Sedlec Ossuary in Kutná Hora, near Prague
In these dark days, how about a quick trip out of Prague with a decidedly spooky edge? Yes, we’re talking about the Sedlec Chapel of Bones, in the medieval town of Kutná Hora, whose beautiful Gothic and Baroque buildings have made it a World Heritage Site.
The Sedlec Ossuary (Kostnice Sedlec in Czech) is a small chapel under the cemetery of the All Saints Church containing the remains of over 40,000 people. Skulls, tibias, femurs, shoulder blades and a whole host of other bones are piled up in special spaces. And many of them are also used to decorate ceilings, walls and columns to beautiful, albeit somewhat disturbing, effect.
The Sedlec Chapel of Bones is not the only one in the world. There are lots of ossuaries where human bones have been used to create art, including the Chapel of Bones in Évora (Portugal) and the Crypt of the Capuchins in Rome (Italy), but the one at Kutná Hora is one of the most spectacular.
History of the Sedlec Ossuary
Kutná Hora Cemetery became very popular in the Middle Ages. An abbot from Sedlec travelled to the Holy Land and brought back earth from Mount Golgotha, where Jesus was crucified, and sprinkled it around the cemetery. The necropolis had to be extended several times over the centuries to hold the bodies of all the people who wanted to be buried there.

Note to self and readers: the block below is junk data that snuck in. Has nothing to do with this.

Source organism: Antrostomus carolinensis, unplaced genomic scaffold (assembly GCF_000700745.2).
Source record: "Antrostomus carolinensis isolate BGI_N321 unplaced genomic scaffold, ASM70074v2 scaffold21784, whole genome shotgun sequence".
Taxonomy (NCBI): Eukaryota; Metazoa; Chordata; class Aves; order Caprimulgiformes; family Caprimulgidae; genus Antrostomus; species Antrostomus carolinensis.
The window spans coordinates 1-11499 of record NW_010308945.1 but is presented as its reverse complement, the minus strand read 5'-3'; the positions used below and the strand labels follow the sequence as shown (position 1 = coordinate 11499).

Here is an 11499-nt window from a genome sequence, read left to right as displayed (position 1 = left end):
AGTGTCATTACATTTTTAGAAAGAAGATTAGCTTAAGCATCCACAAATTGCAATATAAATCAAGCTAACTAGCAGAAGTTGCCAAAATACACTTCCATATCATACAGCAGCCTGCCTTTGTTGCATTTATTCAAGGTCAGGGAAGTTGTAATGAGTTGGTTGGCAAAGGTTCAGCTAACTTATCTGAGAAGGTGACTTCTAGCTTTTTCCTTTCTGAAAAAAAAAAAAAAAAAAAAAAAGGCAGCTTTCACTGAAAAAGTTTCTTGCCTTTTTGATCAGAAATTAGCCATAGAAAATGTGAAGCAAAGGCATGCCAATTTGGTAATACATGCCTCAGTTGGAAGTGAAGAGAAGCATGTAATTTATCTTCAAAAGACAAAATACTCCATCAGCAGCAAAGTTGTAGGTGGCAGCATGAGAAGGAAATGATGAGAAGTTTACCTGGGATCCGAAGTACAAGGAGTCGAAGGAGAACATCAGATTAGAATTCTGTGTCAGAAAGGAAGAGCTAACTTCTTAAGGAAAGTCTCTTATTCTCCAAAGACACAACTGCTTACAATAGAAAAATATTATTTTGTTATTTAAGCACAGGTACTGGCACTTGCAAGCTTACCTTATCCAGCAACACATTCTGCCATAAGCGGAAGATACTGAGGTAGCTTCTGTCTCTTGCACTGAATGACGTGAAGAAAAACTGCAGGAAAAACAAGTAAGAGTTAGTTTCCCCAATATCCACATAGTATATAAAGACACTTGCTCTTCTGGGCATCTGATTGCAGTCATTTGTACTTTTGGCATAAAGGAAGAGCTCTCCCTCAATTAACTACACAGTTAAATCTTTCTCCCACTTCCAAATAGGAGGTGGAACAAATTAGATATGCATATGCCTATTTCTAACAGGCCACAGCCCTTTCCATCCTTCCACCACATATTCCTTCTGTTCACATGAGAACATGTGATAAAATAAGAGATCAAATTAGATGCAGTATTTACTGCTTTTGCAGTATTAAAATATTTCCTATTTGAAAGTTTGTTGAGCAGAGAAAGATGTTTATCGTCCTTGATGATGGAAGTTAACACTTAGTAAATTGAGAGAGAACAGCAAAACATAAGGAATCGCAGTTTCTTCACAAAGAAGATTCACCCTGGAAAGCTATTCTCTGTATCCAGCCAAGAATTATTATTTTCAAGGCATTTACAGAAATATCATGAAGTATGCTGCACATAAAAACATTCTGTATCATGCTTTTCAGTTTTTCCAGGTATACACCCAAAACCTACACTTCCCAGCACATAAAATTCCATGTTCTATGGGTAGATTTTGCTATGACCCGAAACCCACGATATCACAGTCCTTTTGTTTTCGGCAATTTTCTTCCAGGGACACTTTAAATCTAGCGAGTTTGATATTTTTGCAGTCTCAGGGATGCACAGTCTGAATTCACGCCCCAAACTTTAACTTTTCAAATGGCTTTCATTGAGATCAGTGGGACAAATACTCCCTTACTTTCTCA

In 1400 a new church was built in the cemetery and a chapel was set aside for use as an ossuary. The bodies of all the people buried in the cemetery were stored there, as there was no more room in the graveyard.
In 1870, craftsman František Rint was employed to arrange the bones in the chapel. He gave his artistic imagination free rein and created chandeliers, columns and decorations made out of bones. Such was the fashion of the time.
Every nook and cranny of the chapel is decorated with skulls and groups of bones to form human figures and pieces of furniture. One of the most spectacular is a jaw-dropping chandelier said to include at least one of every bone in the human body
How to get to Kutná Hora from Prague
Several companies run guided tours to Kutná Hora from Prague. If you’d rather make your own way there, the easiest public transport option is to take the train from Prague Central Station (Hlavní Nádraží); the journey takes about 50 minutes. You can check out train timetables here.
Sedlec Ossuary is open every day of the year except 24 December. You can check out opening hours and prices here.